A new test to detect the risk of graft kidney rejection

Publié le : 26 July 2013

 On 3 July 2013, the American National Institute of Health (NIH) announced that it had developed "a non-invasive urine-based […] test to detect whether a graft kidney will be rejected".  In actual fact, the test "measures the levels of three biomarkers present in a patient’s urine to establish whether the recipient’s immune system is in the process of reacting against the graft cells, thereby triggering rejection and transplant failure".
This new test will eventually replace the kidney biopsy which is currently the only technique used "to determine whether graft rejection is in progress". The biopsy is invasive because it "triggers bleeding and pain" and "cannot therefore be carried out repeatedly as a preventive measure". 

Scientists have focused on developing a new "non-invasive technique to detect activation of a patient’s immune system" for several years. "This will allow doctors to identify the precursors of organ rejection", and "individualise treatment for each transplant patient". Thanks to this test, "researchers have been able to determine with 85% accuracy whether a transplant is viable or about to be rejected". These results have been confirmed by biopsies. Researchers have thus proved that "if the urinary levels of the three biomarkers exceed a certain threshold, the patient’s immune system is in the process of attacking the transplant cells, gradually leading to rejection". Furthermore, once the threshold has been exceeded, they noted that "the levels of the three biomarkers increased slowly and progressively over several weeks before dramatically increasing […] approximately 20 days before total kidney rejection". Consequently, researchers have used this test to show that total kidney rejection can be diagnosed almost three weeks in advance. This test is therefore a clear indicator of future rejection.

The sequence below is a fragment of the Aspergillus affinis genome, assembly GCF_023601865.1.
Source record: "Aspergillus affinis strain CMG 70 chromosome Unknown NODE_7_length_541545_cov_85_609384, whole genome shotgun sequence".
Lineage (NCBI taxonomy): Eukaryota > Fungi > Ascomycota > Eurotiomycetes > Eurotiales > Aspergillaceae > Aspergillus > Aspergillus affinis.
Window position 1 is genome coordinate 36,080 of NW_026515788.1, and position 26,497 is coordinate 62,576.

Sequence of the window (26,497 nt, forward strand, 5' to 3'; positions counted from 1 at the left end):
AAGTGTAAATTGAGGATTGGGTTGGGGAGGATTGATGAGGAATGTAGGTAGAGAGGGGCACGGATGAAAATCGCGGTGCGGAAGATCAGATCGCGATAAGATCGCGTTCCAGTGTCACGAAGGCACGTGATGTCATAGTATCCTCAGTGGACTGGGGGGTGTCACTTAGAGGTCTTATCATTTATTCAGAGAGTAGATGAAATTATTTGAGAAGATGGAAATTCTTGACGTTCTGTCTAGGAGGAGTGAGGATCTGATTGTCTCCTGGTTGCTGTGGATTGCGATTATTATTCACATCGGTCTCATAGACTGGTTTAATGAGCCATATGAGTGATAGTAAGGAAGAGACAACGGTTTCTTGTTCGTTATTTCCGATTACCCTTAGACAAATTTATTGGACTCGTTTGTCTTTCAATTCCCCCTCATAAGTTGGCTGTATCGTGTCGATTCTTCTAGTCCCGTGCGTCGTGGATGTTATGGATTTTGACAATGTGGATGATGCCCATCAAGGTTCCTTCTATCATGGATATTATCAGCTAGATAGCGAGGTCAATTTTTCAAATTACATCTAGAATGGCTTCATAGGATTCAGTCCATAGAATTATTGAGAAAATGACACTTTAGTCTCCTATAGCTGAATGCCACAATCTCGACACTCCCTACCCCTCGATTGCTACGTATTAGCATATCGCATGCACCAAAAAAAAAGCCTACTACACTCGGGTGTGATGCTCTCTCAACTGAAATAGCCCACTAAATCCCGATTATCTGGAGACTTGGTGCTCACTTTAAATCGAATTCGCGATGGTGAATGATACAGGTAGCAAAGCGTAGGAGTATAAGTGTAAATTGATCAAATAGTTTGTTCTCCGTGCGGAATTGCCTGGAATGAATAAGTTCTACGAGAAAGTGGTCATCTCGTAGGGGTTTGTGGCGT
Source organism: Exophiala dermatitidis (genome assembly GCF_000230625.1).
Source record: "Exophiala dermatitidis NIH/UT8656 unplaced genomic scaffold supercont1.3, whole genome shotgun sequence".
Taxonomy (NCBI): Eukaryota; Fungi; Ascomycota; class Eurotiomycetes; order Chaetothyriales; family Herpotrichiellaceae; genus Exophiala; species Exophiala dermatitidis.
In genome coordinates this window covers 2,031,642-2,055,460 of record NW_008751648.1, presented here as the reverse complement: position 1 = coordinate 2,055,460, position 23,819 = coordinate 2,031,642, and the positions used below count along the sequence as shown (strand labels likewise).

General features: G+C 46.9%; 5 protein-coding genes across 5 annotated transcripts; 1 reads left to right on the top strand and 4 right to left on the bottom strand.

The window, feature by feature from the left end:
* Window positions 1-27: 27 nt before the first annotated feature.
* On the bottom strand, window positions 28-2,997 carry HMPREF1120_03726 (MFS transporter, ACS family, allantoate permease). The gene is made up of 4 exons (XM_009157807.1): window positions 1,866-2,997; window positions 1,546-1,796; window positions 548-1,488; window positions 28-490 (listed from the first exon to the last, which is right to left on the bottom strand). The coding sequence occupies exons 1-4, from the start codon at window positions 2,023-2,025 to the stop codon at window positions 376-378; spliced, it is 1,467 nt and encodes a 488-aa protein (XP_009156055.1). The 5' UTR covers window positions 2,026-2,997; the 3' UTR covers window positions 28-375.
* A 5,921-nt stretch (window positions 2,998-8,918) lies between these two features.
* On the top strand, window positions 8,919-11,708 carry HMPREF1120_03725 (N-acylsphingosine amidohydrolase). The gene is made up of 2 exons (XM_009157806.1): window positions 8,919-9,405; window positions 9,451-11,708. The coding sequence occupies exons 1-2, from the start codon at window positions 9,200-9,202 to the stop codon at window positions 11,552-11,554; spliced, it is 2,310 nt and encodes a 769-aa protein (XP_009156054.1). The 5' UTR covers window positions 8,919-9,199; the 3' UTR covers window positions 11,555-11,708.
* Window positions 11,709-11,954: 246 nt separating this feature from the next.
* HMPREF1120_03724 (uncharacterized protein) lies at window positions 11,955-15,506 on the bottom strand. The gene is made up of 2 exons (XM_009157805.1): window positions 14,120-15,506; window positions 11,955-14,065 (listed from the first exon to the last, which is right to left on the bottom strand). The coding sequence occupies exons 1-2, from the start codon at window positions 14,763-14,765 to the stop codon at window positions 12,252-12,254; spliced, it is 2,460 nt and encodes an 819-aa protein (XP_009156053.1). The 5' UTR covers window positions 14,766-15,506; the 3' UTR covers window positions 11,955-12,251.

During the next stage, researchers wanted to conduct a new study so that doctors could use the urine-based test to increase "immunosuppressant treatment for patients during phases of potential rejection" and thus prove or disprove "the efficacy of this method in preventing kidney destruction". 

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